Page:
The Seat-Belt Solution – New York Times

bq. Perhaps the single most compelling statistic about car seats in the NHTSA manual was this one: ”They are 54 percent effective in reducing deaths for children ages 1 to 4 in passenger cars.”

bq. But 54 percent effective compared with what? The answer, it turns out, is this: Compared with a child’s riding completely unrestrained. There is another mode of restraint, meanwhile, that doesn’t cost $200 or require a four-day course to master: seat belts.

bq. Even a quick look at the FARS data reveals a striking result: among children 2 and older, the death rate is no lower for those traveling in any kind of car seat than for those wearing seat belts. There are many reasons, of course, that this raw data might be misleading. Perhaps kids in car seats are, on average, in worse wrecks. Or maybe their parents drive smaller cars, which might provide less protection.

bq. But no matter what you control for in the FARS data, the results don’t change. In recent crashes and old ones, in big vehicles and small, in one-car crashes and multiple-vehicle crashes, there is no evidence that car seats do a better job than seat belts in saving the lives of children older than 2. (In certain kinds of crashes — rear-enders, for instance — car seats actually perform worse.) The real answer to why child auto fatalities have been falling seems to be that more and more children are restrained in some way. Many of them happen to be restrained in car seats, since that is what the government mandates, but if the government instead mandated proper seat-belt use for children, they would likely do just as well / without the layers of expense, regulation and anxiety associated with car seats.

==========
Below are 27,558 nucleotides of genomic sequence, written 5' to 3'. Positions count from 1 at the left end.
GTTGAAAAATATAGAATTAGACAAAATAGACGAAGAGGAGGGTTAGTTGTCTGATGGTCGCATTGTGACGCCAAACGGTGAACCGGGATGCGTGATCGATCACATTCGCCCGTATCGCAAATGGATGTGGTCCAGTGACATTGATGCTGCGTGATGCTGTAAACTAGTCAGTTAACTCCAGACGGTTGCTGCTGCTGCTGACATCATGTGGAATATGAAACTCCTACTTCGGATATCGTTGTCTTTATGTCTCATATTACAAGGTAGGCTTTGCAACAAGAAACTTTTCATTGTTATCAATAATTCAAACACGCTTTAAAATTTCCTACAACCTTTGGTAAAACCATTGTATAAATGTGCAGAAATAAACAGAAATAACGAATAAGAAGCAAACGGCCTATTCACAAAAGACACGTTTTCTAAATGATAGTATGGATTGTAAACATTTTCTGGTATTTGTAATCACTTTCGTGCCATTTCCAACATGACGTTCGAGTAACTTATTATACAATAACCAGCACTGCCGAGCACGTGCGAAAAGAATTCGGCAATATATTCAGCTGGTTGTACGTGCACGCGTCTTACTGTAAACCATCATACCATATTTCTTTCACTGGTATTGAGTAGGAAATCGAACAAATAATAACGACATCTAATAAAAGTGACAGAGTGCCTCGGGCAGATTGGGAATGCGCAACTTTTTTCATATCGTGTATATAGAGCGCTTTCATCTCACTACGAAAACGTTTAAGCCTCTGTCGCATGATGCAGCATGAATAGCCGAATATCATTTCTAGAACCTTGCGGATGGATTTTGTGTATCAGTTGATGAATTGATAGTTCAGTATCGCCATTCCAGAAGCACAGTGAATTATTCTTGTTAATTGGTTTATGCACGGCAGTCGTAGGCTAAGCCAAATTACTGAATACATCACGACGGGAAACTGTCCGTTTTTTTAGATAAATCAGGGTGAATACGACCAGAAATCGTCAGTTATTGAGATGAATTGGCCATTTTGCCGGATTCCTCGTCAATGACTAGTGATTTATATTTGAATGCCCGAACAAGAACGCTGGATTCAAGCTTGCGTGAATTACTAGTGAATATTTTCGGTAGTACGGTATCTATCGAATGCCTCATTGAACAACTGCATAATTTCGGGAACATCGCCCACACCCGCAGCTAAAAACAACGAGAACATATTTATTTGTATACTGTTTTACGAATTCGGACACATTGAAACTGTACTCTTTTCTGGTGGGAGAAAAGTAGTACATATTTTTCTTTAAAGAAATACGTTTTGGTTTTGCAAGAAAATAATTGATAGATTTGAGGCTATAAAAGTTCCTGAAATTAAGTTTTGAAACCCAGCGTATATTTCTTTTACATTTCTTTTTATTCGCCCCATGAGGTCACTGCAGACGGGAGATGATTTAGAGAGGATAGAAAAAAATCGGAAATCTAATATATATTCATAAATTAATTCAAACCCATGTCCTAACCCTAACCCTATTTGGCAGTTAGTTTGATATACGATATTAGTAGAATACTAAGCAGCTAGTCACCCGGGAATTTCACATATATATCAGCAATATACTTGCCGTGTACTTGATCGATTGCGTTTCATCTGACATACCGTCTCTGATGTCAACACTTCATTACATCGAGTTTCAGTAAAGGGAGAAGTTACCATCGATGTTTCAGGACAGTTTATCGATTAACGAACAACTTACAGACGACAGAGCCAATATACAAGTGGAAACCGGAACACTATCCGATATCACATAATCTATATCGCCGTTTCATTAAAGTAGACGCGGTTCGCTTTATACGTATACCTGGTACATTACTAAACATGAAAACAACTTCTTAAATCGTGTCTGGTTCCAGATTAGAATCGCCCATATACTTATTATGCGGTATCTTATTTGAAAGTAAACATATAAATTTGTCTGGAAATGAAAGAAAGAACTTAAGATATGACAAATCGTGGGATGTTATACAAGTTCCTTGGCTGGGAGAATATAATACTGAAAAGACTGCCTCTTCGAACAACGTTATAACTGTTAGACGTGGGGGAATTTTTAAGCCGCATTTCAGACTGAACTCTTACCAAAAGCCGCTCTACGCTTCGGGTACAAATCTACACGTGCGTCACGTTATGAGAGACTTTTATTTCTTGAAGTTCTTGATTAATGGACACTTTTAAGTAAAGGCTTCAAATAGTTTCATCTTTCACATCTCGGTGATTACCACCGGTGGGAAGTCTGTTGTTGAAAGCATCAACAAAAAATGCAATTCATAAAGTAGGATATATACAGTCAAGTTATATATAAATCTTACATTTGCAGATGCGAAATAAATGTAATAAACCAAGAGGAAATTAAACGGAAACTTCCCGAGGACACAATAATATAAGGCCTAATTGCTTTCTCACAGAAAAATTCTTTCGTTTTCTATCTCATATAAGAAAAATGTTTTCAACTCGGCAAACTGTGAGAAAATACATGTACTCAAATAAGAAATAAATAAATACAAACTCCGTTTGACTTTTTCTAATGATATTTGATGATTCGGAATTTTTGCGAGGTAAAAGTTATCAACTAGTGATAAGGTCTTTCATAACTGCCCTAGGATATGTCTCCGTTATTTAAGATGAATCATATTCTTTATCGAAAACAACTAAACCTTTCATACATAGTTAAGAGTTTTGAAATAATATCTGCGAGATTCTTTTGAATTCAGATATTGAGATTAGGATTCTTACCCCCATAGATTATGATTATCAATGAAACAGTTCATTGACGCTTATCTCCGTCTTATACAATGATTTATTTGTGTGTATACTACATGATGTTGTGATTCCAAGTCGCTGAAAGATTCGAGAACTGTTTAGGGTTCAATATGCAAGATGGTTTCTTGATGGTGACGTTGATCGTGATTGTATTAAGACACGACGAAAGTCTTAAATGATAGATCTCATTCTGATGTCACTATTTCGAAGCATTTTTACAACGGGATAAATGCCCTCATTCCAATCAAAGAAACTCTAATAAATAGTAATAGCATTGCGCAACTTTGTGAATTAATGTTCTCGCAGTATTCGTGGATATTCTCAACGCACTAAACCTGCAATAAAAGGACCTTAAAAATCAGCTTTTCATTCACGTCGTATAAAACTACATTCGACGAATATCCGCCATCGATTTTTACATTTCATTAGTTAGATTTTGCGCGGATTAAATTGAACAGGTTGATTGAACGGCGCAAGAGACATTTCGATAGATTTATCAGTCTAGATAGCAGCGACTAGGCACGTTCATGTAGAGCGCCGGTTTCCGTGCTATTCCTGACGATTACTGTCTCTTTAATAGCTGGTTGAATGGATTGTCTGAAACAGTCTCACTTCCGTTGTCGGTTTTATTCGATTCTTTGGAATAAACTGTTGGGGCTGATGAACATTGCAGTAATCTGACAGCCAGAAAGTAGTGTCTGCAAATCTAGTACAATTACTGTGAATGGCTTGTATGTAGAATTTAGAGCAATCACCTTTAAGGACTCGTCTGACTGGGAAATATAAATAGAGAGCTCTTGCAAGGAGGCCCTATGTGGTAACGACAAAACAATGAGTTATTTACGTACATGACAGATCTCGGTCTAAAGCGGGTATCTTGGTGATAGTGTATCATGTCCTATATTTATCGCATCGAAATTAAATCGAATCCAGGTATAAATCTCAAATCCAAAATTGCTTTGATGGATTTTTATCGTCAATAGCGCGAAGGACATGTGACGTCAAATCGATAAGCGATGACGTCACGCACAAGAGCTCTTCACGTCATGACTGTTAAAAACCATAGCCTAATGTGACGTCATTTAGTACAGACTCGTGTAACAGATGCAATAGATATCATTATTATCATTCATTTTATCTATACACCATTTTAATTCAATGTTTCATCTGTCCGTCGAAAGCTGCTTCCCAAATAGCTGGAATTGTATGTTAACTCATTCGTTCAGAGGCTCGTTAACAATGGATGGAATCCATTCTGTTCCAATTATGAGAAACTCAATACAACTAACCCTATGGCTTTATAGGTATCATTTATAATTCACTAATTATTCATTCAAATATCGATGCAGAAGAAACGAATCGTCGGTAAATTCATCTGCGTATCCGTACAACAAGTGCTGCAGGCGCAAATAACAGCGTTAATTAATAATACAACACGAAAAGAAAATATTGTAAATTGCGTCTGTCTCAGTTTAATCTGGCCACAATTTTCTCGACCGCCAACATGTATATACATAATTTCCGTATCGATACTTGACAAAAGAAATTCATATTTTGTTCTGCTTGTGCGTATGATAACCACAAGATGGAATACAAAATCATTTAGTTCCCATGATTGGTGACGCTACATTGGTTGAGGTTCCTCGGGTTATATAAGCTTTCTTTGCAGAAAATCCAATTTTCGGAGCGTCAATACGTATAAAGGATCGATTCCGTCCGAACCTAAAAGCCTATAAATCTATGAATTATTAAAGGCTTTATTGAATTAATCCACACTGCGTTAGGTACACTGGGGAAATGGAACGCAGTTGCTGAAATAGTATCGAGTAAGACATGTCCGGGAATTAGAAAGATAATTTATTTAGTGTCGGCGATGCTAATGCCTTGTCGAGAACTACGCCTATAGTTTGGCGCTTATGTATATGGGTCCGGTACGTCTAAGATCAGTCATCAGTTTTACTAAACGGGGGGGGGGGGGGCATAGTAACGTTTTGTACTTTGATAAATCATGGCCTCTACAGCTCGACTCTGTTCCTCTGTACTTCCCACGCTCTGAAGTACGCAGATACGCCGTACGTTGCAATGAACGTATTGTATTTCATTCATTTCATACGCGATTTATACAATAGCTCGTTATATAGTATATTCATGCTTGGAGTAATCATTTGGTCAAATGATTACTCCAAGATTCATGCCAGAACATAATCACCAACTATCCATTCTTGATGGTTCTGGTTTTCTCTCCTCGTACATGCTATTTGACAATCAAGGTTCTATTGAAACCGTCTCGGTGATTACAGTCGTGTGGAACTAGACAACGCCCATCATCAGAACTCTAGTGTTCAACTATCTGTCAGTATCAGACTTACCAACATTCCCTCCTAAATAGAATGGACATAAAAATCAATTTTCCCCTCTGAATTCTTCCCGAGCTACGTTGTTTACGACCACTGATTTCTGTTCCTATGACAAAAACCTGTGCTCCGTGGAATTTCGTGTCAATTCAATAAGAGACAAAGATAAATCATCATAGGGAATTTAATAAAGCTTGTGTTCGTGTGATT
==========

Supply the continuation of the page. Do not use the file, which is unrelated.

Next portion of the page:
Followup material can be found at “Freakonomics”:

posted at 8:41 pm on Tuesday, July 12, 2005 in Current Events, Health, Links, Science and Technology | Comments (4)
  1. Heather says:

    As a certified child restraint technician I am offended by your comments but at the same time I understand what u mean. First off if someone knows what they are doing it only takes a second to teach how to use the child seat properly. And the price of seats are outragious yes, that is why I work on donations so that I can buy them at discount and I sell them for even less then I pay for them. If you need help or know anyone who does they can email me at please try not to down carseats they save lives. The only reason they only reduce is because there is no way to stop car crashes from happening unless you just dont drive.

  2. Harald Koch says:

    First of all, we’re talking about child seats and booster seats, not *infant* seats (as you mention on your weblog). Second, it appears you didn’t read “more on car seats”: , or you would have been less offended, I think.

    It’s true that statistical data is often biased; see “How to Understand Statistics”: for a discussion. It’s also extremely difficult to be unemotional about this particular subject. My emotional response is “for $80, why take chances?”; my seven year old has two booster seats, one in each car.

    But I do trust that Steven Levitt has actually done his homework on this one. We cannot for sure explain *why* the statistics are as they are, but we cannot dispute the numbers themselves…

  3. Mike Hickman says:

    AS a child restraint TECH info like you are printing and saying does not help us who are tring to keep kids safe. There are a lot of programs that sell low cost car seats also the program that i’m has free car seats for parant’s who can’t afford them.

  4. Harald Koch says:

    You’re a little late to the discussion, Mike. More uselessly, you haven’t actually argued for or against any of the data.

    I know “TECH”s aren’t scientists, but you’re still in a better position than your average joe to at least attempt to argue for or against.


35°C , at least ’til Saturday…

posted at 5:16 pm on Tuesday, July 12, 2005 in Personal | Comments Off on feh

it’s hurricane season